Friday, April 5, 2013

The Feminine Mystic (not a typo)

It could well be the nicotine withdrawal, but I'm losing patience with the Hare Krishnas. First there's the music, which is basically a variation on the same chant: Hare Krishna, Hare Krishna, Krishna Krishna, Hare Hare. Hare Rama, Hare Rama, Rama Rama, Hare Hare. Which is pleasant to listen to, once or twice. Not six hours or more a day. The Hare Krishna fellowship produces devotional music in an extensive array of genres. This morning I was washing arugula when a saucy little reggae beat started playing from the kitchen stereo. I got excited, but then...

"Chantin', chantin', chantin' in the name of the Lord! Hare Krishna, Hare Krishna, Krishna Krishna, Hare Hare. Hare Rama, Hare Rama, Rama Rama, Hare Hare! Jah!"

Several years ago a friend of mine and I were approached by a Hare Krishna monk in a castle courtyard in Edinburgh, selling CDs that he billed as "Monk Rock." Later we listened to it. Some hardcore guitar riffs, a couple of guttural grunts, then: Hare! Krishna! Hare! Krishna! Krishna! Krishna! Hare! Hare! Hare! Rama! Hare! Rama! Rama! Rama! Hare! Hare!

I'm reminded of a childhood experimentation with the Born Again crowd. In particular I'm reminded of a band called Jah Christafari. The less said the better.

At the ashram in Trivandrum I was struck by a picture of Jesus in the wilderness. (The upper hall was reserved for large paintings of the Indian gods, the bottom hall had smaller pictures of figures from other religions, including Judaism and Buddhism.) It occurred to me that while we see many such pictures of male mystics, their brows furrowed in existential angst and eyes gazing off into the middle distance, we see almost no pictures of female mystics.

Female religious figures, in fact, are usually portrayed in one of the same two archetypes familiar to us from advertising. Either they are explicitly maternal:

Devi, the Mother Goddess.



Or orgasmic:

The ecstasy of St. Theresa by Bernini.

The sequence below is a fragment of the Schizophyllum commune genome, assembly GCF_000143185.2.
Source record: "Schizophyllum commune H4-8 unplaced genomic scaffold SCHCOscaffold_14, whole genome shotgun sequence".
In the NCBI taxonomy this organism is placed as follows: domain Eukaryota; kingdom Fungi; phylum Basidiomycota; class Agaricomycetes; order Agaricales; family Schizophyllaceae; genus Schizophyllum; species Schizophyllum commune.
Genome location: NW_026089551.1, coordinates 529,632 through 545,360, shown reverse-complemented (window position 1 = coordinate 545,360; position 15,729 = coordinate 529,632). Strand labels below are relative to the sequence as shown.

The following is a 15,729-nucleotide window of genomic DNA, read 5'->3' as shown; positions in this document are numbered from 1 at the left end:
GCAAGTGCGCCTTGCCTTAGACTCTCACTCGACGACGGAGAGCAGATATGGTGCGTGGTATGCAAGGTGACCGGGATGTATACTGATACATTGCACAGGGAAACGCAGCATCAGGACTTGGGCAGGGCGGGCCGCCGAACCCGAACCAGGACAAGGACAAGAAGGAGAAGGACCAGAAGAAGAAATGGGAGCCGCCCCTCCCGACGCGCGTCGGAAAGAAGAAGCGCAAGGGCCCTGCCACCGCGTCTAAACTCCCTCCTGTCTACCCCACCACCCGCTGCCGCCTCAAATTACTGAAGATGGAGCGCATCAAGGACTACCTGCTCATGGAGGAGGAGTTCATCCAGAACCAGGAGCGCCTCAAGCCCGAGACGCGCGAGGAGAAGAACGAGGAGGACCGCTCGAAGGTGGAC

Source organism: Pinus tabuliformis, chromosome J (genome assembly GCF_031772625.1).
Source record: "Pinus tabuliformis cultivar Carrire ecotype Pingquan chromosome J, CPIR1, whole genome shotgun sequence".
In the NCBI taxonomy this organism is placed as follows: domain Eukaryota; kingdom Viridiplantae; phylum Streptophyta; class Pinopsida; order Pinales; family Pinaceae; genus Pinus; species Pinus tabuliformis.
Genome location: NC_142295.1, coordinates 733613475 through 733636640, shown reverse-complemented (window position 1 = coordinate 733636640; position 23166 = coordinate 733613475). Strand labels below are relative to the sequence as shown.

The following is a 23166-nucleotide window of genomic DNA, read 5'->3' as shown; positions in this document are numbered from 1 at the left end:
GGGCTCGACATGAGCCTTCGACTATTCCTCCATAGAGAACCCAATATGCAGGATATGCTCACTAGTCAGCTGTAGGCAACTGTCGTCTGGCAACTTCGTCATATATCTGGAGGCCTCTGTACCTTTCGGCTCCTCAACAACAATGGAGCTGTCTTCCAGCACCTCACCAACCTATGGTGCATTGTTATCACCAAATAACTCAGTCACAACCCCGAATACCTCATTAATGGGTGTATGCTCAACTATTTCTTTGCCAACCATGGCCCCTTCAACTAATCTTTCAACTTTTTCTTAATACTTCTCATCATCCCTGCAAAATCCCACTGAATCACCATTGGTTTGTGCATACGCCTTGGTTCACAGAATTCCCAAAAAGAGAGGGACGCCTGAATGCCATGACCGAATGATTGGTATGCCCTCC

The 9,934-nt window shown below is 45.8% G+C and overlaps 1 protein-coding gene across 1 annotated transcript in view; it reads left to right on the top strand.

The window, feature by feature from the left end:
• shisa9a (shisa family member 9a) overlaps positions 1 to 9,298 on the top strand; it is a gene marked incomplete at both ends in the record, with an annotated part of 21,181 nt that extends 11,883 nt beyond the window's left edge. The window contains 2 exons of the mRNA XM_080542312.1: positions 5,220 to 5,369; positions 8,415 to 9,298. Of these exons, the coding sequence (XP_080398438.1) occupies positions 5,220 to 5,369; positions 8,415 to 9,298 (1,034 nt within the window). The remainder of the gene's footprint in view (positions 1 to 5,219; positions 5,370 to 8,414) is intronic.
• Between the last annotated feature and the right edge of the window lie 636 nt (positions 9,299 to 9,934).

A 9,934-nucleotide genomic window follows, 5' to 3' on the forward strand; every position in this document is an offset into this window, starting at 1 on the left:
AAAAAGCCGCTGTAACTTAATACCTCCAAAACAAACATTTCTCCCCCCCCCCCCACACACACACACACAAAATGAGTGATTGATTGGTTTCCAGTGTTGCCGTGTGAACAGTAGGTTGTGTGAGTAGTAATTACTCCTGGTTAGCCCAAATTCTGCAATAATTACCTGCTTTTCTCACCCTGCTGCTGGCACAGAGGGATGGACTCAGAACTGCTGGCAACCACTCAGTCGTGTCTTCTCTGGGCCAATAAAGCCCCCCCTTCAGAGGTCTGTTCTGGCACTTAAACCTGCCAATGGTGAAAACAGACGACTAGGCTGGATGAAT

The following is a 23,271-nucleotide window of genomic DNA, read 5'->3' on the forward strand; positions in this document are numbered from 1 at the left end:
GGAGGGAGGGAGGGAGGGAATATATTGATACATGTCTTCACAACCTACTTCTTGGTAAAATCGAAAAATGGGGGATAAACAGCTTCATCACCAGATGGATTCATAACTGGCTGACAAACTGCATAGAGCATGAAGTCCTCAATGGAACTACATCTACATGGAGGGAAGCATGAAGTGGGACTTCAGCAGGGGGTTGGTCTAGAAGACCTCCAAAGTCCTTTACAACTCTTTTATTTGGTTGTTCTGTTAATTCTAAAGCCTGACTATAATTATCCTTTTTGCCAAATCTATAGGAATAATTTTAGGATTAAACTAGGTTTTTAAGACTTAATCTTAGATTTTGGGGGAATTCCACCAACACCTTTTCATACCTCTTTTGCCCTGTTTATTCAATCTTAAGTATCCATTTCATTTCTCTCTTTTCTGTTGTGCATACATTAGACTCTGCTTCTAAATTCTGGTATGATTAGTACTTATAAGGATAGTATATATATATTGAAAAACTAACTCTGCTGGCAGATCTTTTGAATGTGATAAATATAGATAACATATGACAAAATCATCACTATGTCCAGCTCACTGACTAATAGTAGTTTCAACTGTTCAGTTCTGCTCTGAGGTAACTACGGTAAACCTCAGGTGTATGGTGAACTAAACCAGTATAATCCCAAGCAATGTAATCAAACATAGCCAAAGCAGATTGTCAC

Of course, we can't forget Kali, with her necklace of severed heads and forked tongue. She's a nice subversion of what in Western archetypes would be the Evil Woman.

But where is the female ascetic? I'm not referring to the pictures of saints at bended knee, being rewarded for their lifetime of devotion with ascendance to Heaven. I'm referring to the women who honestly question, the way that Jesus and Moses and Mohammed did, whether or not they're on the right path. Hasn't almost every person, male or female done this? Sat in the void, wandered the wilderness, pondered they why and the what and how of it all? Felt a howling emptiness instead of warm surety? Somehow this stage of spiritual development seems to be neglected from the story of every holy woman I've read about. It's as if faith were implanted in us along with ovaries. There is no female Job: the trials we endure are not cause to question God, but opportunities to prove our devotion. To be honest, it's a bit condescending. It implies that a woman's spiritual path is simply to accept and embody the teachings of a man who undertook a journey we're too frail or feeble-minded to follow ourselves. It's a very old story: men are doers, women are the beneficiaries. Holy men are living representations of God, holy women mere brides of God.

Meanwhile, at the Hare Krishna organic farm, the lovely Argentinian Hare Krishna nuns, resplendent in white robes and veils, are preparing a silver tray of food to deliver to the shrine. Later they will return to cook lunch and clean the kitchen. A short and muscular Bolivian woman leads the volunteers at a blistering pace through the garden work. The swami? I haven't seen him in days.

Hare Krishna, Hare Krishna, Krishna Krishna, Hare Hare. Hare Rama, Hare Rama, Rama Rama, Hare Hare.

A playful waterfight between Krishna and his devotees. Because, why not?
 

3 comments:

  1. Dunno an answer to your question, but I do know that the genders are different from each other. That's a really just tautology because if they weren't different, we'd not find it useful to 'gender' individuals.

    Anyway, the real issue is in what ways are they different? No one can answer that with objective certainty other than morphology. So in practice, individuals are what they are. If some female behaves like an "ascetic", then she is that.

    So, Where are the female asceticss, You point one out to me and there she is!

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  2. You sound like a female mystic to me. I commend you for treading where most women won't go. You are obviously a leader, not a follower. Hopefully your quest will inspire other women to do the same. Great post!

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  3. Good points. I laughed about the music! Jah Christafari! It's like when you're surfing the car's FM stations in some radio wasteland and hear a familiar-sounding rock riff and decide to go with that, until the singing begins, and about three words into it the guy's glorifying His love...to the tune of some closely-copied classic rock. "Christian Rock" is an oxymoron!

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